It is one type of neurodegenerative disease. When neurons die in a part of the brain called the Substantia nigra movement problems appear. The substantia nigra (Latin for “black substance”) is a region within the brain that contains a large number of neurons that release a substance called dopamine. By releasing dopamine, the neurons of the substantia nigra communicate with movement-producing parts of the brain, like the frontal lobe and the basal ganglia (clusters of neuron cell bodies). The basal ganglia are located deep in the centre of the brain and are made up of several different groups of neurons. Neuronal death in the substantia nigra means that these groups of neurons can no longer work properly, causing stumbling and shaking in the people that have this disease. These individuals also experience problems starting and maintaining their movements.
Like Parkinson’s Disease, this is also a neurodegenerative disease that causes movement problems and affects the basal ganglia. Unlike Parkinson’s Disease, Huntington’s Disease is a genetic illness. This means that if either parent has the disease, the children are also very likely to have the illness. Huntington’s Disease is a result of abnormal protein build up in brain, which results in neuronal death, causing the movement disorder. Mainly, individuals with this disease will show excessive movement, movement that is generally unwanted and unnecessary. For example, they often have constant vibrating limbs, something that is out of their control. As the disease progresses, people with Huntington’s will ﬁnd it increasingly hard to move the way they want to move.
Dementia is a general term for memory loss. Two common types of dementia are Alzheimer’s Disease and Lewy Body dementia. Every type of dementia is a result of neurodegeneration (shrinking of the brain). Shrinking is caused by a lot of neuronal death occurring throughout the brain. Because of the large number of neurons dying, people with dementia not only start losing their memories, but they eventually lose their ability to move, communicate, and even think properly.
In any neurodegenerative disease, if neurons are dying, then the brain is getting smaller! This is a serious problem and causes the person to have memory loss and thinking problems. These problems are a common feature of all neurodegenerative diseases.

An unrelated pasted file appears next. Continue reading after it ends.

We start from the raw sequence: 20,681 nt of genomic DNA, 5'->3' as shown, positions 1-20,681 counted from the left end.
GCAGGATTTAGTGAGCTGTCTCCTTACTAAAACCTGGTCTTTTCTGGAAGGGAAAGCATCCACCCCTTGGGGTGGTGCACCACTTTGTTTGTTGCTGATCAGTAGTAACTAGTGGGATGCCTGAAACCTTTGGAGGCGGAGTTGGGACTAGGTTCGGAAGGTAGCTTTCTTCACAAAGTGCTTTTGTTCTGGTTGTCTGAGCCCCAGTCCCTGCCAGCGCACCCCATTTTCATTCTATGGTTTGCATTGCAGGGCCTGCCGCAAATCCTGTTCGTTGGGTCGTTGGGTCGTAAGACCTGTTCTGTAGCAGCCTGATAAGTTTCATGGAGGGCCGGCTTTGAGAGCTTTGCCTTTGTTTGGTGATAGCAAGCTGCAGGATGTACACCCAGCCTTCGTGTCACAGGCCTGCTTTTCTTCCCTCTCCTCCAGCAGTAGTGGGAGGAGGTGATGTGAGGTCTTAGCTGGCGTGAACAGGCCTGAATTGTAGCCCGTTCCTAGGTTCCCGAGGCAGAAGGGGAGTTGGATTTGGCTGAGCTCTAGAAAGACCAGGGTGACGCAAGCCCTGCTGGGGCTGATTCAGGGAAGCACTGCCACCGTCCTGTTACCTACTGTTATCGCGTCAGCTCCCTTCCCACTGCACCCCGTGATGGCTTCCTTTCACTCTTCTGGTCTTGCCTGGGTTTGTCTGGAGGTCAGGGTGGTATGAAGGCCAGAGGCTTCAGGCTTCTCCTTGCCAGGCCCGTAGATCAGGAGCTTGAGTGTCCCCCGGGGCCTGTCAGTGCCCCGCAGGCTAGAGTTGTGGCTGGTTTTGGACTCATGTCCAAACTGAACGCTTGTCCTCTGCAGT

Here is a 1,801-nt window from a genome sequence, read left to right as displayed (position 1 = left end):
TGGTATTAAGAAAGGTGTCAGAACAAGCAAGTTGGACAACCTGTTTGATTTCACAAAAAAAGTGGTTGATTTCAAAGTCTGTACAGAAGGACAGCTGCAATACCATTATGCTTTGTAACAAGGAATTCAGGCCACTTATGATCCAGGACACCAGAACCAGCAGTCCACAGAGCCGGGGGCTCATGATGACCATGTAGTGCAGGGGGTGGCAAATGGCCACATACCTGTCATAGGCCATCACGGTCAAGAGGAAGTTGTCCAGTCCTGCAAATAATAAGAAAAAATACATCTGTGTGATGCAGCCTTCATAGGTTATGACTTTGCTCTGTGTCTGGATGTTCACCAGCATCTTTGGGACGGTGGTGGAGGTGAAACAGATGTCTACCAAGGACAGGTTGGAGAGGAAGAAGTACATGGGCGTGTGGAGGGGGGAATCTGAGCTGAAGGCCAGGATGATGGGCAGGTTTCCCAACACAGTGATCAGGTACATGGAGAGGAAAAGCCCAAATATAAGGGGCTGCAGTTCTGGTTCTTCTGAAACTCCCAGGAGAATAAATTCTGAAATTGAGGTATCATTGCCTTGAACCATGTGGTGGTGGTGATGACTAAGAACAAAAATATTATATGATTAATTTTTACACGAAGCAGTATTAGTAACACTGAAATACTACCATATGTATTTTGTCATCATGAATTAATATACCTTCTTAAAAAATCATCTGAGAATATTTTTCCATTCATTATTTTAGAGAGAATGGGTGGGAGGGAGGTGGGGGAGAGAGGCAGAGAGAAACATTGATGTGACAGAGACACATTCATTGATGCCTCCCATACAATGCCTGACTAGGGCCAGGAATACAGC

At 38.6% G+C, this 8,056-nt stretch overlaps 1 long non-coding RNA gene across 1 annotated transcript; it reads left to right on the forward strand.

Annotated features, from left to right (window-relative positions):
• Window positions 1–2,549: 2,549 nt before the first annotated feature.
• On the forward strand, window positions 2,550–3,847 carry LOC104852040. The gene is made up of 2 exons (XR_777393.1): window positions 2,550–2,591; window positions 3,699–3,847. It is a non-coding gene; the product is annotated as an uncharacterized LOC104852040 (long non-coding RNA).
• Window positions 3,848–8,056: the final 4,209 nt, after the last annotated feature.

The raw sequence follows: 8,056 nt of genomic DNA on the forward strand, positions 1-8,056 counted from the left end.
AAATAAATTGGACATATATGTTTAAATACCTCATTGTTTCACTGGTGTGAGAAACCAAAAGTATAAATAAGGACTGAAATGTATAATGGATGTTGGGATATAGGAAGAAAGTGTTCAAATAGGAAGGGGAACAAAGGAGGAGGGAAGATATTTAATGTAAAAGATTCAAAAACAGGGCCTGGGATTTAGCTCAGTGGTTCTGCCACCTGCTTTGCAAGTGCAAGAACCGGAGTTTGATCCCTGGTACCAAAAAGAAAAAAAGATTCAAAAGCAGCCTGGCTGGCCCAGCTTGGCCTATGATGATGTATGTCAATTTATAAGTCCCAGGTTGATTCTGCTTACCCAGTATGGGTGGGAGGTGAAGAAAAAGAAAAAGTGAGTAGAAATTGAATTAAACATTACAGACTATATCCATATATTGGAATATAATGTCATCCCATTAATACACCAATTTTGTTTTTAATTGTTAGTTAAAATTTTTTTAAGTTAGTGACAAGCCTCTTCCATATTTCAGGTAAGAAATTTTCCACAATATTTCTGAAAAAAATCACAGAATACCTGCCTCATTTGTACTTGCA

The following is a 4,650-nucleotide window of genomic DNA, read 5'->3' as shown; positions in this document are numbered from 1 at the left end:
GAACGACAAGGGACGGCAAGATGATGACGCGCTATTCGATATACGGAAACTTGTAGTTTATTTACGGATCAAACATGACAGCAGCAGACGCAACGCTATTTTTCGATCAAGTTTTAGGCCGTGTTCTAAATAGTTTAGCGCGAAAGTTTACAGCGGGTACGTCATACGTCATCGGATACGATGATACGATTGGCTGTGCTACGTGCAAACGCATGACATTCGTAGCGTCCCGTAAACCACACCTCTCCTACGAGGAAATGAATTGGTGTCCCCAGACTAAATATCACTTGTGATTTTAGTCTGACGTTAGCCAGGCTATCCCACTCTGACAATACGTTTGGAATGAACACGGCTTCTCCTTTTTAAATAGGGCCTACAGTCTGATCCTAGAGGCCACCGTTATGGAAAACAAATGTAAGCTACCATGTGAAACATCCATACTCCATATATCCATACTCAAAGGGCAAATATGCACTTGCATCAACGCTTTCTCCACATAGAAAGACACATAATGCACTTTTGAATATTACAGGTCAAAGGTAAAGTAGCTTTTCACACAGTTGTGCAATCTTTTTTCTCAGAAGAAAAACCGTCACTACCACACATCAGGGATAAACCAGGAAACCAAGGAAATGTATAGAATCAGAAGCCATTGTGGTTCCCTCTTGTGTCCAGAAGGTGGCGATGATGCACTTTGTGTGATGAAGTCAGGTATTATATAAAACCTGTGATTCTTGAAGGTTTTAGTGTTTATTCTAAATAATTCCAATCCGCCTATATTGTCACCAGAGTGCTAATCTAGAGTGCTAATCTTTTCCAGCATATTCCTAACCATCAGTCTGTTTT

The cardinal challenge in neurodegeneration is to either slow down or reverse disease progression. Extracts of naturally occurring agents theoretically may have less toxicity compared to synthetic drugs. F. Ghahremanitamadon et al. demonstrate the shielding eﬃcacy of Borago oﬃcinalis extract in amyloid β-peptide (25–35)-induced oxidative stress and behavioural deﬁcits. They demonstrate the usefulness of Borago oﬃcinalis extract in reducing memory impairment.
One of the most exciting ideas that scientists are currently working on is to replace the dead neurons in the brain with new ones. Replacing dead neurons can be done using a special type of cell called stem cells. Stem cells are immature cells that can become any type of cell in the body, which is why they can act as a replacement for dead neurons in the brain.
Another major diﬃculty is to eﬀectively deliver an active or pro drug across the blood-brain barrier. The blood-brain barrier usually allows only specific molecules to pass, hence, drug delivery becomes difficult to modulate. But clinical trials are ongoing for some drugs which has shown success in this regard.
Diagnosis and delineation of neurodegeneration are still complicated. A. P. Patterson et al. highlighted the relevance of in vivo optical imaging systems in neurodegeneration. The contribution of imaging tools along with ﬂuorescent and bioluminescent molecules, in the diagnosis and monitoring of neurodegenerative diseases is indelible.
Over the past two decades, significant advances in neuro-histological techniques such as immunohistochemistry have replaced or supplemented many of the classical histological approaches. Unquestionably, these new techniques have improved the sensitivity and speciﬁcity of neuropathological diagnostic criteria and consequently the accuracy of classiﬁcation of neurodegenerative disorders.
Over the course of several years, the key studies on neurotransmitters were integral in exploring mechanisms of neurodegeneration. Traditional staining has now metamorphosed into modern imaging techniques. Advances in genetic tools have enabled ease of generating eﬀective animal models in research. Needless to mention, drug design has been revolutionised and from this in turn, stems the hope that one day we will uncover fundamental insights into the curse of neurodegeneration.